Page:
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Upper Salmon River Steelhead Have Complex Lives

October 30, 2006

By Tom Curet, Idaho Department of Fish and Game

You can tell by the multitudes of drift boats arriving in town every weekend - the steelhead are back in the Salmon River.

So when did they get here? How long does it take them to get here from the ocean? What do they do all winter? The steelhead has one of the most fascinating and complex life histories of all sea-going (anadromous) fish that return to Idaho to spawn.

Steelhead began migrating from the ocean back to Idaho in July. Counting facilities on Columbia and Snake River dams allow biologists and anglers to track the movement and timing of these fish. A few will arrive in the upper Salmon River by late August or early September.

Radio tracking of moving fish shows that returning steelhead are capable of traveling up to 18 miles each day as they navigate their way through reservoir pools. In free flowing portions of the Snake River, they move up to sixteen miles per day.

In some years the water temperatures in the lower Snake River reservoirs can be high enough to inhibit adult movement into the Snake from the Columbia River. During those warm years, the arrival of the adult steelhead can be delayed until later in the fall.

Based on check station results over the past few weekends, steelhead are beginning to arrive in earnest. Fish will continue to arrive in the upper river corridor throughout the fall, and the upstream migration will continue until winter descends on the Salmon River country.

During most years, steelhead have been documented upstream as far as Challis before the onset of winter. Once winter grips the river, many of these fish will remain in the larger pools and deep run habitats in the Salmon River, waiting for spring to arrive at hatcheries or spawning areas.

After staging all winter, fish begin a final push upstream to their spawning grounds when winter relents. Many fish are enroute to either the Pahsimeroi or Sawtooth fish hatcheries or to one of the many Salmon River tributaries to spawn. This is the time we again see large numbers of anglers from throughout Idaho and surrounding states in their own migration to the river for a chance to catch one of these awesome fish.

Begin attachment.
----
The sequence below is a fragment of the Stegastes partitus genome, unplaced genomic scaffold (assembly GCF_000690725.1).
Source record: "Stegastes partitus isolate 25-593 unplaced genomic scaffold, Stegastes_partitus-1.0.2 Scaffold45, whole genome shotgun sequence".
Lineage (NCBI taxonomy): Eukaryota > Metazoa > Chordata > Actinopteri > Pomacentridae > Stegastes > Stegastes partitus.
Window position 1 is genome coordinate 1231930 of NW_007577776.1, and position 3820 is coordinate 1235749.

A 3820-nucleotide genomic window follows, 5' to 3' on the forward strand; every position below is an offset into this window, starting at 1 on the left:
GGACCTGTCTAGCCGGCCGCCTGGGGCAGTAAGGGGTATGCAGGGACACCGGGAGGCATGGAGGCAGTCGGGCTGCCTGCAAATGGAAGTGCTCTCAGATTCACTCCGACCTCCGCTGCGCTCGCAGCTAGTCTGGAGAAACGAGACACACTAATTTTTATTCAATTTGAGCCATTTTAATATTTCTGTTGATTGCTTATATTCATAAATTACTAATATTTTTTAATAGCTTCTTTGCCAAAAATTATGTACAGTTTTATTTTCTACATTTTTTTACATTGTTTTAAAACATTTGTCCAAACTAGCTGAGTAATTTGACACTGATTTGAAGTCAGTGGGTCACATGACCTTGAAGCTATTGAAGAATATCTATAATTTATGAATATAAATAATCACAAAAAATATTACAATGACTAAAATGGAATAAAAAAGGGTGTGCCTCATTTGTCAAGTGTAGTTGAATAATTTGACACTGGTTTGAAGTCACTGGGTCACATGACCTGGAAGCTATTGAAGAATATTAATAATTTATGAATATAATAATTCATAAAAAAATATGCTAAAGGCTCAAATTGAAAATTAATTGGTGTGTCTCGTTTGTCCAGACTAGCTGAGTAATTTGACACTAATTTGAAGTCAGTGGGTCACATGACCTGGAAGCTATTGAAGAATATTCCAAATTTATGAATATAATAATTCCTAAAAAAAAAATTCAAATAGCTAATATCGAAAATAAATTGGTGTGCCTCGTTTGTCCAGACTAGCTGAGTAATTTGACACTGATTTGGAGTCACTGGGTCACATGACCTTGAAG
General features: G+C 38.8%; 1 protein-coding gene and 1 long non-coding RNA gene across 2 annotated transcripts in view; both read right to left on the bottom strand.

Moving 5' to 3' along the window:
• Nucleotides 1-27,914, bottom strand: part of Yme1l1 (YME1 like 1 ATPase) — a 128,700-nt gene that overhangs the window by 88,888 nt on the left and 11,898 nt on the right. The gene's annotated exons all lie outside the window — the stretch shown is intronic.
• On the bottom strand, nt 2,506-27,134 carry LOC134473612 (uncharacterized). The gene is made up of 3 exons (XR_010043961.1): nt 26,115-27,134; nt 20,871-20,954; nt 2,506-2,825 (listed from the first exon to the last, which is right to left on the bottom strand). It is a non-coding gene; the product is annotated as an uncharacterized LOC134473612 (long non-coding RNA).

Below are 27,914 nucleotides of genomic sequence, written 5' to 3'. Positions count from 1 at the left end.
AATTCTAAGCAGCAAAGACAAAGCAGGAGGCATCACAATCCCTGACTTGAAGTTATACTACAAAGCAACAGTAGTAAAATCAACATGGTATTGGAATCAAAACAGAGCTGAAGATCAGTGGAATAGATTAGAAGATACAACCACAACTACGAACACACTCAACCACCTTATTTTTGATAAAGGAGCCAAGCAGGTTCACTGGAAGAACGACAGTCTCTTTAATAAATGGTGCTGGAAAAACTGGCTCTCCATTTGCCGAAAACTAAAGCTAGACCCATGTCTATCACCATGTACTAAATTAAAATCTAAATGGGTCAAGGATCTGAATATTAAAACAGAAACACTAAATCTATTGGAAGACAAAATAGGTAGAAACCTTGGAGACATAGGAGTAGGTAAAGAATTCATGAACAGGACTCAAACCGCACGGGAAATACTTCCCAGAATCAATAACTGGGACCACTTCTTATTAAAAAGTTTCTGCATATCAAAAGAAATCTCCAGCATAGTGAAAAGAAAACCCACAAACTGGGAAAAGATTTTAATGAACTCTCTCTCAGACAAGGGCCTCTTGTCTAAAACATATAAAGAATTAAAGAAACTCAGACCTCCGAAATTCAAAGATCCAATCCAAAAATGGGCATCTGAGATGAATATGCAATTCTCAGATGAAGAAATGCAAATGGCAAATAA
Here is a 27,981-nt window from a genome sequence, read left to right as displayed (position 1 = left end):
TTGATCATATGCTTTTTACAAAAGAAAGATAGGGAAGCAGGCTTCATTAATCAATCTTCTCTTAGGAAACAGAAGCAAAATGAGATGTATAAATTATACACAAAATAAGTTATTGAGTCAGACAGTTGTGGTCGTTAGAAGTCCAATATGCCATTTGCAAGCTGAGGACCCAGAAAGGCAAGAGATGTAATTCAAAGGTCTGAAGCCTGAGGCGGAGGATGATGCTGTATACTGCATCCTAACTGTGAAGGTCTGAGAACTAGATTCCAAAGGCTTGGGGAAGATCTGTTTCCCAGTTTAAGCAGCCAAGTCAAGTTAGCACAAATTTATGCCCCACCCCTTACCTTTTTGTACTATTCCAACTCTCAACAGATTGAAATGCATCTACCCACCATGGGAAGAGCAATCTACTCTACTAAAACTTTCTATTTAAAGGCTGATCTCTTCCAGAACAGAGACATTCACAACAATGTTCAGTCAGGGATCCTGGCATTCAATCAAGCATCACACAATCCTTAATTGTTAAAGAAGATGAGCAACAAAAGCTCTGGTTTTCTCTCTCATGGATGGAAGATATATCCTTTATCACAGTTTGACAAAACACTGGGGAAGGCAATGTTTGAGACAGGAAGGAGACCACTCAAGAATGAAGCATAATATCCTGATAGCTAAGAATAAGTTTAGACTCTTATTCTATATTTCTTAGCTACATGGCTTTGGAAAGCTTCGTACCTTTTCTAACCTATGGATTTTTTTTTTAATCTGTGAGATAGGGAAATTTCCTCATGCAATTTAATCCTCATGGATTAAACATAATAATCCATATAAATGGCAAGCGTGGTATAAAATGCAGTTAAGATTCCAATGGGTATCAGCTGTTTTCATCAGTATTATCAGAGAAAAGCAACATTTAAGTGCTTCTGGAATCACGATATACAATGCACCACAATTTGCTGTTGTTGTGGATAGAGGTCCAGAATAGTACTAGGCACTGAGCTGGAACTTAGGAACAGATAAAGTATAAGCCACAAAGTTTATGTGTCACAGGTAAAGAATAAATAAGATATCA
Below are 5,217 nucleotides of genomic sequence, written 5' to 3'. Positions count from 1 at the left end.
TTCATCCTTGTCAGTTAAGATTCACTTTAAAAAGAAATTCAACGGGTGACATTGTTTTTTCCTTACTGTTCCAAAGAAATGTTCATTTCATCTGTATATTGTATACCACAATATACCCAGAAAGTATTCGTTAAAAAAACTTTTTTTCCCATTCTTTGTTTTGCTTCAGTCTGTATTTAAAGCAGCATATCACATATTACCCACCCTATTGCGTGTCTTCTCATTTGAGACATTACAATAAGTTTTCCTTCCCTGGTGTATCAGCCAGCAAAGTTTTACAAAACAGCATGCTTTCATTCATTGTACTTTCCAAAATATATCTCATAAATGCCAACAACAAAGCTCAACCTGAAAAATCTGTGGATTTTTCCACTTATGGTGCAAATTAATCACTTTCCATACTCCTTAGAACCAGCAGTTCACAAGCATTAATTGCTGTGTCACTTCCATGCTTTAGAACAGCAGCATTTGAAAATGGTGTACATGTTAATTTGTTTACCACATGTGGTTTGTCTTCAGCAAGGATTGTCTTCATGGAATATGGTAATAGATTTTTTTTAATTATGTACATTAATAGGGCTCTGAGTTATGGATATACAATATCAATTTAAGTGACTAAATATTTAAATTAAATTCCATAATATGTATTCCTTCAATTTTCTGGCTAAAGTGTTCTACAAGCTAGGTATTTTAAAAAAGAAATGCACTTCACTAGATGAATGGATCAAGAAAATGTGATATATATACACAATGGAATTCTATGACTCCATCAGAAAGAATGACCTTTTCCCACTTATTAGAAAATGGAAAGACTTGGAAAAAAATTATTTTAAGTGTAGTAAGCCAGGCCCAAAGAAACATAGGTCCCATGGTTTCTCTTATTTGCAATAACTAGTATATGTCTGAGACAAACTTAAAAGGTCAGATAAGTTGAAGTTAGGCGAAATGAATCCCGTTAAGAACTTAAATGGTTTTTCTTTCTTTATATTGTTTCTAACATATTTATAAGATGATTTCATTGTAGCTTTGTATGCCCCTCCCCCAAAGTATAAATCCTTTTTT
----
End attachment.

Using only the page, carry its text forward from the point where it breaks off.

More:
Spring river conditions dictate how the spring fishing season progresses. Ice jams can dominate the river corridor throughout the winter. These ice jams, composed of hundreds of tons of broken, angular ice, can, at times, completely block and dam portions of the Salmon River. When the river is blocked, fish may not be able to move upstream in the spring, and, depending on the timing of the ice jam releases, this delay can affect the quality of fishing upstream of North Fork.

Rain or early season melting can also make the river conditions challenging for anglers.

The fish have really only one thing on their mind in spring - spawning. If they have been delayed because of cold weather ice jams or muddy water from snowmelt or rains, the fish can move quickly from their winter staging areas to their spawning locations. On such years, fishing can be slow and difficult. But if late winter or early spring conditions are mild, fishing can be good because river conditions remain very stable and clear for anglers.

The steelhead life history strategy is quite different from Pacific salmon, such as Chinook or sockeye, which all die after spawning. After spawning, some adult steelhead will begin migrating back down-river in an attempt to reach the ocean again.

Before dam construction on the lower Snake and Columbia rivers, some of these fish were able to make a repeat spawning run. But repeat spawning is a rare today.

The eggs from fish that successfully spawn in local streams will incubate throughout the spring, and the fry will typically emerge in June and begin foraging for food. Juvenile steelhead will remain in the upper Salmon River for one to five years before migrating back to the ocean to complete their grueling life cycle.

Tom Curet is the regional fishery manager for the Salmon Region.



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